Time: A Pool Filled with Albertine

The Albertine Notes was a whirlwind of a story, confusing in the way that Inception was. I feel like I need to read through it a second time in order to fully understand it, however, from just one reading themes that we have been discussing all semester did clearly emerge. Continue reading

Urban Apocalypse

Both this week and last, images of the city as a place of apocalypse are ideas which have been perhaps most provocative to me.  In both Watchmen and Children of Men, the city is the site of the apocalypse at its greatest (worst?) expression; it is in the confines of the urban environment that these secular apocalypses are to be most feared, and it is the escape from the city that can provide an escape from apocalypse, or at least the worst conditions of it.  Why the urban space is the place best fitted for a secular apocalypse is something that has troubled me: is it because the urban space is inherently crowded, or perhaps because technology, and the use of such, seems at its greatest presence in the city?  Or does it play on notions of the person of the city dweller, as already occupying the role of the other, the modern who has strayed too far from tradition (in whatever context that may be). Continue reading

Nostalgia, Apathy, and a Clockmaker

Perhaps the most satisfying aspect of reading Watchmen was that it was a comic book, and the particular way in which one enters into a fictional universe that the comic book allows.  Especially considering how heavy the text was on apocalyptic imagery, it allowed an entry into a world which felt fully realized, and in that way, all the more frightening.  Had the novel been text alone, the plot itself is strong enough that it could easily have been captivating as a traditional text novel (if that is the term).  But the visual element truly made the experience for me.  More than anything, reading Watchmen immediately post-Glorious Appearing was a lesson in not judging a text by form alone, as the graphic novel in this comparison is words apart from the traditional novel in character development, complex unfolding of plot, and use of symbols and themes. Continue reading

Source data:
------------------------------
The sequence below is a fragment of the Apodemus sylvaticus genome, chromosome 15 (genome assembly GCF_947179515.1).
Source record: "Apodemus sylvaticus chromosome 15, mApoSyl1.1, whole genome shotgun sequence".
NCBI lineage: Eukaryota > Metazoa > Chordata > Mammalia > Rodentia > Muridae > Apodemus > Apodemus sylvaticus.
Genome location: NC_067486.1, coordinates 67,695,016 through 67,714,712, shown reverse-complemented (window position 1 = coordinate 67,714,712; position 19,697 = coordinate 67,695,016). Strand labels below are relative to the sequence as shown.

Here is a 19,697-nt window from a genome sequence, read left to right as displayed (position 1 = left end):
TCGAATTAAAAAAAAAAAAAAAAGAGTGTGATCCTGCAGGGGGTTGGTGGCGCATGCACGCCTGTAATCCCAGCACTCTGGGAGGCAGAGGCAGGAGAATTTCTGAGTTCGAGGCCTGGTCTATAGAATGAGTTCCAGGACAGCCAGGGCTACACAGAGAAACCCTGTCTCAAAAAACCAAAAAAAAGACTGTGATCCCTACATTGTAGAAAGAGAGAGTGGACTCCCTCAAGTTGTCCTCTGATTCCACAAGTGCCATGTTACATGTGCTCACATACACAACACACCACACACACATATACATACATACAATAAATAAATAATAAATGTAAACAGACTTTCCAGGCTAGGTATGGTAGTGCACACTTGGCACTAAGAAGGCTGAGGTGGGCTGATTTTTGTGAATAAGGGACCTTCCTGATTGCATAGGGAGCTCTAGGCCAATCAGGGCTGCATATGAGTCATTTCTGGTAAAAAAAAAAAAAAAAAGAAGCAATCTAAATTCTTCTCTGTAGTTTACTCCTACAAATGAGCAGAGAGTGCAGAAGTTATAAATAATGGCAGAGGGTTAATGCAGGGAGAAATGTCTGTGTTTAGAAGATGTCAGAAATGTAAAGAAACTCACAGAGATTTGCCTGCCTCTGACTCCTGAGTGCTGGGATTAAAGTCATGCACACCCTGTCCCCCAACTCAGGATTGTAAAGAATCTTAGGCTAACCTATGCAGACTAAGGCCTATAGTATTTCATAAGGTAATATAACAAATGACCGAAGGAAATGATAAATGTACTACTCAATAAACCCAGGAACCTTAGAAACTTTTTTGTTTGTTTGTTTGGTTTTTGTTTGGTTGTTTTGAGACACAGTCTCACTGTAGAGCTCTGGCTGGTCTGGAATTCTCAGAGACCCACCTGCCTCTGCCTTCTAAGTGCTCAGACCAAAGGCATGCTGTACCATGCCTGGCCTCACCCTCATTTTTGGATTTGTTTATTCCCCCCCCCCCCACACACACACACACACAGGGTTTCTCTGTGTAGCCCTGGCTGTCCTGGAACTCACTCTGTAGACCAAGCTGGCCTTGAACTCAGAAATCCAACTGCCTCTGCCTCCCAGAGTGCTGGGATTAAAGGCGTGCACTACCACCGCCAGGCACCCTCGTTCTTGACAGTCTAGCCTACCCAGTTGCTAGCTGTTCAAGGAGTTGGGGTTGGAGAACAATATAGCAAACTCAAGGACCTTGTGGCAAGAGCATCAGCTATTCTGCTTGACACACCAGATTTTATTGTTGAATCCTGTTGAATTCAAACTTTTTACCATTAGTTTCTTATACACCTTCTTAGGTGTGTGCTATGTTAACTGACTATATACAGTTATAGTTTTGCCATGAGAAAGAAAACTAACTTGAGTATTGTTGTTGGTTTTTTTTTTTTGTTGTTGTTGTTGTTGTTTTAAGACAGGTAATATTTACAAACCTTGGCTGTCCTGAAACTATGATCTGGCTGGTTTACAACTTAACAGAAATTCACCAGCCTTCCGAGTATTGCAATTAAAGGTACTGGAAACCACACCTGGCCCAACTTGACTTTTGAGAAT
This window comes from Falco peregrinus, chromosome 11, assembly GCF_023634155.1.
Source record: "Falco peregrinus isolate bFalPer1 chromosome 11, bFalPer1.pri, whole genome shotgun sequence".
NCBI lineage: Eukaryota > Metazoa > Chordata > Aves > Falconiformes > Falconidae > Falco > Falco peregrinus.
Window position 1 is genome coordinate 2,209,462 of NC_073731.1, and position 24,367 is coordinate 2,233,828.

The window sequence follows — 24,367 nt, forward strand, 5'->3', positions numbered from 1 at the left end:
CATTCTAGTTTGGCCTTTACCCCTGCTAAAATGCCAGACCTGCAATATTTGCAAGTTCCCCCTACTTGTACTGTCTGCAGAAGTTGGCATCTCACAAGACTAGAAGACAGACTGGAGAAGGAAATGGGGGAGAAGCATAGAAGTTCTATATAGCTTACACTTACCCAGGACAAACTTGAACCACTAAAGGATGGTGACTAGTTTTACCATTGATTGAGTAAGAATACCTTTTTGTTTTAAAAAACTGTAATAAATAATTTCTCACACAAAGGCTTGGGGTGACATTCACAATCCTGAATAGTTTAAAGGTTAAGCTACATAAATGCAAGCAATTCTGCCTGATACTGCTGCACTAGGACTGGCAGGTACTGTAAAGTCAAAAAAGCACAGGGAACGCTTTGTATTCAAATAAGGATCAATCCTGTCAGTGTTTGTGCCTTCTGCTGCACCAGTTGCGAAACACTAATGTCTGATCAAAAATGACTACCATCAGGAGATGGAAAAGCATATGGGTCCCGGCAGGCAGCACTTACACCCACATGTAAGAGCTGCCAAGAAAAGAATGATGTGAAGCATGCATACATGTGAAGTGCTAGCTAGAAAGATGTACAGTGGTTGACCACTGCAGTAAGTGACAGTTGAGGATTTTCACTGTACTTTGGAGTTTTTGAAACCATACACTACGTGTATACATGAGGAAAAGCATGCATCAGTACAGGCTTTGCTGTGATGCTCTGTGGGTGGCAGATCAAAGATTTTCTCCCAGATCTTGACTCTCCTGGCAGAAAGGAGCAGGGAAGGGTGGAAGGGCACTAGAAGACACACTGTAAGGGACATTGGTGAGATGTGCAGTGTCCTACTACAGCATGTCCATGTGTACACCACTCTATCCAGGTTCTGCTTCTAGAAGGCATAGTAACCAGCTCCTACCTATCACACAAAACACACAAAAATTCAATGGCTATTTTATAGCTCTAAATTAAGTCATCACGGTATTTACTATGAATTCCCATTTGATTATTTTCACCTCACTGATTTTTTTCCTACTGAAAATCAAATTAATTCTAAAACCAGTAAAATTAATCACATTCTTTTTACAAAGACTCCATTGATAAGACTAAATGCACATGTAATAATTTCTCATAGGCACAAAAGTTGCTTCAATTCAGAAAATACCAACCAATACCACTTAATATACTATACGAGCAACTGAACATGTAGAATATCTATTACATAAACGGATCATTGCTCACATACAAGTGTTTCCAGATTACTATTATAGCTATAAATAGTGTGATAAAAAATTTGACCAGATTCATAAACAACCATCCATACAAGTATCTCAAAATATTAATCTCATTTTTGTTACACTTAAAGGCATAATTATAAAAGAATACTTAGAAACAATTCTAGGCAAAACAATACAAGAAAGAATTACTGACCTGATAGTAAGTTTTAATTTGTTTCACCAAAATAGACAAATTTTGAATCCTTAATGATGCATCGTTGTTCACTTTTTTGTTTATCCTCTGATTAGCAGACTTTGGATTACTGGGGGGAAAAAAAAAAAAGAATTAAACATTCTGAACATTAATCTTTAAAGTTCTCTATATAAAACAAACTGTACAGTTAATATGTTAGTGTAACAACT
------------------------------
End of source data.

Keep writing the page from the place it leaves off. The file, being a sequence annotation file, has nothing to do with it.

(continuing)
Man-made Gods

From the very beginning, the pages of Alan Moore’s Watchmen are saturated with apocalyptic imagery. Rorschach wanders through a world where the end seems imminent. The streets are littered with trash and lined with strip clubs and bars; there are roving bands of punks and hooligans and a criminal lurking in every alleyway; the world seems to edge closer to anarchy and devolution every day. It is interesting to realize how the connection between so called “moral depravity’ and the end of the world is hardwired in our brains. While I could recognize that what Rorschach saw as signs of moral dissolution were often the results of changing moral and political order, it also wasn’t difficult to understand the rationalization for his vigilante justice. Continue reading

Hopelessly Hopeful for an Undetermined Future

As I was finishing the last chapter of Watchmen on Saturday morning, my doorbell rang. How terribly coincidental it was to see two members of a local Baptist church on my doorstep, hands out-stretched to give me a pamphlet that read, “The Most IMPORTANT Thing You Must Consider… Where Will You Spend All Eternity?” What hilariously magnificent timing! Just then, a fleeting thought crossed my mind- was this a sign from God? It got me thinking how Alan Moore employs a generally “godless apocalypse” (to use Kirsch’s phrasing) in his doomsday graphic novel, but creates some rather godlike characters. Rosen discusses this in her essay, mentioning three characters that act as apocalyptic gods. For this post however, I would like to stick to the comparison of just two of those characters and their relation to apocalyptic time and predestination: Jon Osterman (Dr. Manhattan) and Adrian Veidt (Ozymandias). Continue reading

Watchmen’s Holy Trinity

Having never read a comic book before, and not being a big fan of cartoons in any medium, I approached Watchmen with trepidation. However, I quickly realized that Watchmen was far different from what I expected. It was beautiful, and exquisitely written. The intricacy of interwoven storylines and the pictures full of hidden meaning made Watchmen exhausting but exciting to read. Continue reading

A “Rehumanized” God for a Disillusioned World

First, I must say that I was absolutely stunned by Alan Moore and Dave Gibbons Watchmen. I approached the book with a certain bias against “comic books.” How could this offer any sort of intellectual stimulation, I thought. When I started reading, and proceeded to read nearly 2/3 of the book in one sitting, though, I changed my mind. The novel is stunning visually, and I was amazed by how deep and exciting the content is. After completing the book and reading about Swamp Thing in Elizabeth Rosen’s Apocalyptic Transformatio: Sentient Vegetable Claims the End is Near! I am beyond compelled to read more of Moore! Continue reading